Of course this is assuming you have plenty of research and clinical experience under your belt. Also, depends on what your MCAT will be.

As far as research, I have a little bit over a year and I'm working on a project right now that has the potential to be published if it's completed properly.

Clinical experience I shadowed a cheif of psychiatry for 50 hours and saw the hospital setting in general. I've also worked for the past year with mentally ill patients with administering medication caring for them and so on, but I don't really have any volunteering experience. Is it necessary on top of everything?

Having an upward trend adds to your overall GPA. Do you have an breakout for BCPM and AO (i.e. sGPA and cGPA)?

I have a 3.3 BCPM, but i did very bad my first 2 years in sciences in general. My transcript is full of Cs, completely due to lack of effort, and when i started trying into the middle of sophomore year I still hadn't learned how to properly study until junior year. I have taken 4 sciences ( 1 first quarter, 3 second) this year, and 2 more this quarter.

An good to great MCAT is the most efficient way to improve your chances. You say you are taking it this summer? are you applying late this year?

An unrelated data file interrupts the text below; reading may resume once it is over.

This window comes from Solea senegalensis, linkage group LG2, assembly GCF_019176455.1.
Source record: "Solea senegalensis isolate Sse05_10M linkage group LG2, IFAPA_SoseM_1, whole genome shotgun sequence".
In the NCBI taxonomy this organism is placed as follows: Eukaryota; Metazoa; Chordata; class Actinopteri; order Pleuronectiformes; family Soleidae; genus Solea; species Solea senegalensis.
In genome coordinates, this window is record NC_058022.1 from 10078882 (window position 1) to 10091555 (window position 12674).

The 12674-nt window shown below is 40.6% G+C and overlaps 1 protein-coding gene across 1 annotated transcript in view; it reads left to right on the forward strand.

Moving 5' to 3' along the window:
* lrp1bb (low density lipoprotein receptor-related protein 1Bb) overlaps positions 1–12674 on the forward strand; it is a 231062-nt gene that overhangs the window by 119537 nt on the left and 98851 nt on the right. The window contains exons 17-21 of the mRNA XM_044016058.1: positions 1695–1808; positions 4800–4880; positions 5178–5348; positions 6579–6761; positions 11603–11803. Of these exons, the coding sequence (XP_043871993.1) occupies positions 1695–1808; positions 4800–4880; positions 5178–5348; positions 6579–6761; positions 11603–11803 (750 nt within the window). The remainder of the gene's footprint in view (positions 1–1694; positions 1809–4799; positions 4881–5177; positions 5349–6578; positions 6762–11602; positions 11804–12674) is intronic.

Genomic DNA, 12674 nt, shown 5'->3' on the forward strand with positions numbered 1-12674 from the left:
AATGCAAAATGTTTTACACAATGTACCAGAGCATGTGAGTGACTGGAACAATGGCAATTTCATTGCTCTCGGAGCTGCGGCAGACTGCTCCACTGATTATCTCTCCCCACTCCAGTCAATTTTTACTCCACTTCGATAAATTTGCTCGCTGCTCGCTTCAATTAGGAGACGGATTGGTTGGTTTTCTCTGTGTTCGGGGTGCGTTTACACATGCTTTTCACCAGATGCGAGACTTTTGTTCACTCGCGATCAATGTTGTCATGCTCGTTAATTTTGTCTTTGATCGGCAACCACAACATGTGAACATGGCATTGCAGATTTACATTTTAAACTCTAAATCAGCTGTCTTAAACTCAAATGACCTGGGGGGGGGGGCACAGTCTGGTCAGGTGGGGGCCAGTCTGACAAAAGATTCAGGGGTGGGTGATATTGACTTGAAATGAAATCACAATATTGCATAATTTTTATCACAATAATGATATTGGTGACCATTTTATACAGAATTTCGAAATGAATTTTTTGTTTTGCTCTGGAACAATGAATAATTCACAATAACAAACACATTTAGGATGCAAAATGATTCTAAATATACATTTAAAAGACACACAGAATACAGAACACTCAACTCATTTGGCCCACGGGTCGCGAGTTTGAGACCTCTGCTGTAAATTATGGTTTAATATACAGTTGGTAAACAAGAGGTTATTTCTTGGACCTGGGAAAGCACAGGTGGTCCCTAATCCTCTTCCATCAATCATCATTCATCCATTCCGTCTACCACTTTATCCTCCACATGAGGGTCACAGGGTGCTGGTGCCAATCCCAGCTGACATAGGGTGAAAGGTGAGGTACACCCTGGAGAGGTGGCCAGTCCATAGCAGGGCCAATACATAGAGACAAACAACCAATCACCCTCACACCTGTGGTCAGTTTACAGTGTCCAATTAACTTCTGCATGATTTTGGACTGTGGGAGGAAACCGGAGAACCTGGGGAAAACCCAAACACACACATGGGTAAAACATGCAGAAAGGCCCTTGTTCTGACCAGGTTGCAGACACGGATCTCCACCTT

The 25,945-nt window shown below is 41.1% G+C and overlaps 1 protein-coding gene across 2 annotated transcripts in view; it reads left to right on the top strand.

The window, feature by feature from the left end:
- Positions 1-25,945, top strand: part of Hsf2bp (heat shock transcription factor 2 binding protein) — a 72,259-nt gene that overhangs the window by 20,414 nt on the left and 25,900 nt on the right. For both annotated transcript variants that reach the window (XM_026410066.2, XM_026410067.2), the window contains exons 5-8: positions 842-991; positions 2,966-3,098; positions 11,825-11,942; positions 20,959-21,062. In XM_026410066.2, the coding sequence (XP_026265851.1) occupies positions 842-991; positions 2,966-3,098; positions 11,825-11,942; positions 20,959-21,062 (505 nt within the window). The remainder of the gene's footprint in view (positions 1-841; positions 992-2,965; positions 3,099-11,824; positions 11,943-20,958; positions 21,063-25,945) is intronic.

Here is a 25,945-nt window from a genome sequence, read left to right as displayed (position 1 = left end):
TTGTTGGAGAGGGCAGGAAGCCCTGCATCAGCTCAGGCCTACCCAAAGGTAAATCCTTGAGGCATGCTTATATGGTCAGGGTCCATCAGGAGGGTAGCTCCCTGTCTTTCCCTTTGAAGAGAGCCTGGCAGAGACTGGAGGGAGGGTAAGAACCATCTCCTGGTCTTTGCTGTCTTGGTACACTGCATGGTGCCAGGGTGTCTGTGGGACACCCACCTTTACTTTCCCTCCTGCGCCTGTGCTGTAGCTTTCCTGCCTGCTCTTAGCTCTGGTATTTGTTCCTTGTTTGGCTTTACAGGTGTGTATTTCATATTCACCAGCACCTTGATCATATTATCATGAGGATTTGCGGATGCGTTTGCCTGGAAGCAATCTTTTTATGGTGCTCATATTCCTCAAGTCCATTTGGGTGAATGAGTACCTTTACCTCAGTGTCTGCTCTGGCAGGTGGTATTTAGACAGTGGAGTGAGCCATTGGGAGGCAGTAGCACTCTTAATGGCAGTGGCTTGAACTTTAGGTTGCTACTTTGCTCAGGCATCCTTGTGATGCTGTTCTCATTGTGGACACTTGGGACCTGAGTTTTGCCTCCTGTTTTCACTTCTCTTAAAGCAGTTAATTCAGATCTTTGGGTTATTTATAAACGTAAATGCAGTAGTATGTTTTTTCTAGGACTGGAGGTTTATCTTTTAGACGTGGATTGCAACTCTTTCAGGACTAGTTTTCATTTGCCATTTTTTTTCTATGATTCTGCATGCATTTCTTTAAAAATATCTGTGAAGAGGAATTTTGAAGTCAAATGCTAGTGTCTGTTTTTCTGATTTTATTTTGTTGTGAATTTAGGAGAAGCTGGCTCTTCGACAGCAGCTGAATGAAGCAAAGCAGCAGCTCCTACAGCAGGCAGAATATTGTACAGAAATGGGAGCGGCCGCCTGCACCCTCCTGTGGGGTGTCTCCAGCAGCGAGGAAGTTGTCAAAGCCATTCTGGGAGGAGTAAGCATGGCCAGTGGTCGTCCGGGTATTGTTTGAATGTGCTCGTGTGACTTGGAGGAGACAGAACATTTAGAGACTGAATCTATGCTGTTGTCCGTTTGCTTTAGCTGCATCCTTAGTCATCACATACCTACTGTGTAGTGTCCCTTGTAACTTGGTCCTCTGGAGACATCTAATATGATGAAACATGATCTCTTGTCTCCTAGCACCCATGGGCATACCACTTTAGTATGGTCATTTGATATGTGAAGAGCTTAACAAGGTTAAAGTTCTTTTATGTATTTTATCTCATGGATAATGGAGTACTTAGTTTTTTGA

I'm applying next year, which is why I'll have to have a year off. I want to get my GPA as high as I can, meaning the low 3.6's. I'm taking the MCAT this aug/sep so I have the entire summer to study for it and I'll have time to retake in case I don't perform to my expectations.

If you have an instate one that only cost like 20-25k, then its not really that bad of a deal for the average guy.

If you are considering one, don't do the scam ones that do not have a linkage (U of M, Case western etc.). They do not get students into med school as well as the ones that cherry pick out of the students and take 40, 50, 70% of them.

I was considering doing the USC Keck Global Medicine MS in which the year of courses is the exact same as the med students I believe. It also costs 40k though, so that's not very appealing. There's also a 1 year UCSF masters but I dont think its related to the medical school in any way.